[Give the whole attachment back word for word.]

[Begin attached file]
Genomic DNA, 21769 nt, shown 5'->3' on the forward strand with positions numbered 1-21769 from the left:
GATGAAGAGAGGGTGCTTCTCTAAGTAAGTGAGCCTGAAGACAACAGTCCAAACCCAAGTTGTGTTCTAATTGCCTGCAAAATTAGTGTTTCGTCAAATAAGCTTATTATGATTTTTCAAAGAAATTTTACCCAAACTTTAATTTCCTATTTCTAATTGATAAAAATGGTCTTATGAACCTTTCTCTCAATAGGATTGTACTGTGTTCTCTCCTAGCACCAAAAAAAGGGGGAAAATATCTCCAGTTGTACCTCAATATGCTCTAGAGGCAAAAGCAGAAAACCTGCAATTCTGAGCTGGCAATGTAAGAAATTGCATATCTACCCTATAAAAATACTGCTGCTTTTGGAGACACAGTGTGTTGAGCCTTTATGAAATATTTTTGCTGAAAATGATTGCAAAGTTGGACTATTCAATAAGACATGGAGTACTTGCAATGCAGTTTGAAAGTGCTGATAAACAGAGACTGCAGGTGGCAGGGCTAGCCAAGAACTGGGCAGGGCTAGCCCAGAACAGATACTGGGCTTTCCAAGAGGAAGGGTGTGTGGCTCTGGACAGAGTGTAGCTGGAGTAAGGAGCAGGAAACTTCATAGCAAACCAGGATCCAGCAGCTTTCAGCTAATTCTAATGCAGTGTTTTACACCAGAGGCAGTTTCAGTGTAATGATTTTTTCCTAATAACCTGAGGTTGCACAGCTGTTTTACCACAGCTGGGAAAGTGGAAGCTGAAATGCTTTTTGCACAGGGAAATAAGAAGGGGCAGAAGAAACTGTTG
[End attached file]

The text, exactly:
Genomic DNA, 21769 nt, shown 5'->3' on the forward strand with positions numbered 1-21769 from the left:
GATGAAGAGAGGGTGCTTCTCTAAGTAAGTGAGCCTGAAGACAACAGTCCAAACCCAAGTTGTGTTCTAATTGCCTGCAAAATTAGTGTTTCGTCAAATAAGCTTATTATGATTTTTCAAAGAAATTTTACCCAAACTTTAATTTCCTATTTCTAATTGATAAAAATGGTCTTATGAACCTTTCTCTCAATAGGATTGTACTGTGTTCTCTCCTAGCACCAAAAAAAGGGGGAAAATATCTCCAGTTGTACCTCAATATGCTCTAGAGGCAAAAGCAGAAAACCTGCAATTCTGAGCTGGCAATGTAAGAAATTGCATATCTACCCTATAAAAATACTGCTGCTTTTGGAGACACAGTGTGTTGAGCCTTTATGAAATATTTTTGCTGAAAATGATTGCAAAGTTGGACTATTCAATAAGACATGGAGTACTTGCAATGCAGTTTGAAAGTGCTGATAAACAGAGACTGCAGGTGGCAGGGCTAGCCAAGAACTGGGCAGGGCTAGCCCAGAACAGATACTGGGCTTTCCAAGAGGAAGGGTGTGTGGCTCTGGACAGAGTGTAGCTGGAGTAAGGAGCAGGAAACTTCATAGCAAACCAGGATCCAGCAGCTTTCAGCTAATTCTAATGCAGTGTTTTACACCAGAGGCAGTTTCAGTGTAATGATTTTTTCCTAATAACCTGAGGTTGCACAGCTGTTTTACCACAGCTGGGAAAGTGGAAGCTGAAATGCTTTTTGCACAGGGAAATAAGAAGGGGCAGAAGAAACTGTTG